The Trouble With Epiphanies – Ben L’Heureux

About hospitality Dennis Okholm says, “what I find most irritating about practicing Benedictine hospitality when it comes to receiving the guest is the timing of the guest’s appearance. In the spirit of Benedictine hospitalilty I used to make a simple request each morning: ‘Lord, send someone today whom I can serve.’ But inevitably this someone would show up five minutes before I had to deliver a lecture . . . or before I was dashing off to lunch with a growling stomach. It got to the point that I could not pray this prayer with sincerity–unless I was in greater control of my encounters with guests. And that is precisely the point: the stranger at our ‘gate’ is as unpredictable in his appearance as Christ. To top it off, this stranger is often the kid who irritates me most, yet the one whom I must envision as Christ. That often takes not only patience but a lot of envisioning.”

Okholm goes on to share this poem (I posted it once before within a text of a homily. But it is so good, I wanted to share it once more).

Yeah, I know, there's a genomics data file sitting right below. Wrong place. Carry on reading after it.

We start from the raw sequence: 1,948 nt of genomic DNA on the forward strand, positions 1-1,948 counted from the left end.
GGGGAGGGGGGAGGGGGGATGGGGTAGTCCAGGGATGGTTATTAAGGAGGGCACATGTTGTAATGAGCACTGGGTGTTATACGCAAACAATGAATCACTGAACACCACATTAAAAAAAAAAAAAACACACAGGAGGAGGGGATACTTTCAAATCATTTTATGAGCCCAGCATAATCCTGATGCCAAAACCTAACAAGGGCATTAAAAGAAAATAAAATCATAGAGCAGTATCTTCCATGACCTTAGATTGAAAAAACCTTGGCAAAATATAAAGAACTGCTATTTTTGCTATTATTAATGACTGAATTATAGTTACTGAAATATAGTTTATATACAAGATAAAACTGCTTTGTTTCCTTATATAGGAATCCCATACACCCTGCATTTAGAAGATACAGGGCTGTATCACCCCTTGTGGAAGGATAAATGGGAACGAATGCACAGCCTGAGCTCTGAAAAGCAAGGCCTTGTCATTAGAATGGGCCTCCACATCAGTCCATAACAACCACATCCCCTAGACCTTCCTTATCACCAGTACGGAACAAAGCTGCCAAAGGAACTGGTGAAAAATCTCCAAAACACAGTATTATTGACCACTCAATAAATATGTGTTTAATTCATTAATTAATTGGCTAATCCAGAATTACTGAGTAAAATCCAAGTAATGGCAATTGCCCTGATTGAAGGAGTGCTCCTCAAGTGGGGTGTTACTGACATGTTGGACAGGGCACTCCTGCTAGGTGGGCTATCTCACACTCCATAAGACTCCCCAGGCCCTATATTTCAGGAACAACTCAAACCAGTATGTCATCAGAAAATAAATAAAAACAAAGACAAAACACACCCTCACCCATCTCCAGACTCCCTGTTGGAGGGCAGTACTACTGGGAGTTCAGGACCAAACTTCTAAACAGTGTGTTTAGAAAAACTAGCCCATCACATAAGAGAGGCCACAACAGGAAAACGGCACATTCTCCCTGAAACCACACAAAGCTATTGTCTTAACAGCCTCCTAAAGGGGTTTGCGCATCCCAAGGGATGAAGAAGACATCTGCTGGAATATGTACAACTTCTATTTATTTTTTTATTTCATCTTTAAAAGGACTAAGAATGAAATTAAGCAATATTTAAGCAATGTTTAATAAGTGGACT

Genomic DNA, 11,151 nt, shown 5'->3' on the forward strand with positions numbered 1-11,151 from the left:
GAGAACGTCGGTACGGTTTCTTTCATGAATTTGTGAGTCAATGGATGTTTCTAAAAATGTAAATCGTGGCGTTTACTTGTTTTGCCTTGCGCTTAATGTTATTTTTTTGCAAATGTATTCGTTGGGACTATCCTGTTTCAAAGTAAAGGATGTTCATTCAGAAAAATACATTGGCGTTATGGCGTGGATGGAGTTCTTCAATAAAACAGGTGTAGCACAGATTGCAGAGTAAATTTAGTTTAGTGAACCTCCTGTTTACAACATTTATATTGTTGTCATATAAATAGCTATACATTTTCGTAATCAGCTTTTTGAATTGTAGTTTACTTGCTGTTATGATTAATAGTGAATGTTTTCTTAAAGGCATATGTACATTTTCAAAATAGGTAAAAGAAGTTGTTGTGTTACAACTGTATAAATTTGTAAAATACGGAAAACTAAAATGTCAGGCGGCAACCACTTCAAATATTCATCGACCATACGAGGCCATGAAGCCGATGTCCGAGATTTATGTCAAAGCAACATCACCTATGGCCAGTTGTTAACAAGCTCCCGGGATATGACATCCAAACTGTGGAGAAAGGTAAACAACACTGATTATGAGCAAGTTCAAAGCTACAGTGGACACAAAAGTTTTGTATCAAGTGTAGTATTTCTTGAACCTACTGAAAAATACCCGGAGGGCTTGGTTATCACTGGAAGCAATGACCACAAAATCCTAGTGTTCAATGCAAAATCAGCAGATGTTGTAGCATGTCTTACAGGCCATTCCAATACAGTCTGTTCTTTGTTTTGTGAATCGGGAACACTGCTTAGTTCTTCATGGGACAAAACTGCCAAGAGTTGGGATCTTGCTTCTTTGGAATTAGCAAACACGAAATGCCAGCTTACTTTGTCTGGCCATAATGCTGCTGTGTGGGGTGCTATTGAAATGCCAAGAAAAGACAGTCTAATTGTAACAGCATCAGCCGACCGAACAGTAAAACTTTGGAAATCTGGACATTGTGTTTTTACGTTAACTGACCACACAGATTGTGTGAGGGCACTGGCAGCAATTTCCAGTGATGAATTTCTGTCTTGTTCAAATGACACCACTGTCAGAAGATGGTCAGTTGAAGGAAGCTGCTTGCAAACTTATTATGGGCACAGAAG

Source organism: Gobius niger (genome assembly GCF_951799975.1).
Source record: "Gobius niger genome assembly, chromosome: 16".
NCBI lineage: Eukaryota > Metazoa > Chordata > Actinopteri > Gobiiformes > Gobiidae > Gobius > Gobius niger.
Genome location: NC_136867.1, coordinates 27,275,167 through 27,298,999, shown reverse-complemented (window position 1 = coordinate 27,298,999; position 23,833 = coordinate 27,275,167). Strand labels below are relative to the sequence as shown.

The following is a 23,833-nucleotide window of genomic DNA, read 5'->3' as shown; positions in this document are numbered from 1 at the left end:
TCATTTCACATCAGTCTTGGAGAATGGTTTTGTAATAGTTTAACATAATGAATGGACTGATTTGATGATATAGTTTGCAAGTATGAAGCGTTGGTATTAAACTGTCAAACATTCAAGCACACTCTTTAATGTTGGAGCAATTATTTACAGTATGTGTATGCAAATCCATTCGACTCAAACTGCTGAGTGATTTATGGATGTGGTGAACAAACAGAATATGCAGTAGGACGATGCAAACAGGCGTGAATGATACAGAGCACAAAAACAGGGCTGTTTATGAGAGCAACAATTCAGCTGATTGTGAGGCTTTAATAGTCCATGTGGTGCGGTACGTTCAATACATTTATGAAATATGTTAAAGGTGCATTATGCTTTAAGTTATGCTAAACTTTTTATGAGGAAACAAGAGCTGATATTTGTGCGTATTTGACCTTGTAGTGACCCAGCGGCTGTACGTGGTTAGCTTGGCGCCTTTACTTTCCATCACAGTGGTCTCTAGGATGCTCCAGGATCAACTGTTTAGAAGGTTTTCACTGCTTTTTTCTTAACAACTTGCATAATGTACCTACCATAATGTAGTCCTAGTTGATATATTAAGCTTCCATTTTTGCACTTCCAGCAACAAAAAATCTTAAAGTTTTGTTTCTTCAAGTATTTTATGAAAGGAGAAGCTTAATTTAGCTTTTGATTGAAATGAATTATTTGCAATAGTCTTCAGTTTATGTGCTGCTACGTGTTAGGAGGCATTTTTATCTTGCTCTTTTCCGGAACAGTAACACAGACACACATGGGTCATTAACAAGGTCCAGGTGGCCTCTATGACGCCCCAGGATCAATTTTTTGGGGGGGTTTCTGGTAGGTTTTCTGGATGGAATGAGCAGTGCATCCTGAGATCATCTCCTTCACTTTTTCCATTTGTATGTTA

Christ came into my room
and stood there
and I was bored to death.
I had work to do.
I wouldn’t have minded
if he’d been crippled
or something–I do well
with cripples–but he
just stood there, all face,
with that d–ned guitar.
I didn’t ask him to sit down:
he’d have stayed all day.
(Let’s be honest. You
can be crucified just so often;
then you’ve had it. I mean
you’re useless; no good
to God, let alone
to anybody else.) So I said
to him after a while”
well, what’s up? What do you want?
And he laughed, stupid,
said he was just passing by
and thought he’d say hello.
Great, I said, hello.
So he left.
And I was do d–ned mad
I couldn’t even listen
to the radio. I went
and got some coffee.
The trouble with Christ is
he always comes at the wrong time.

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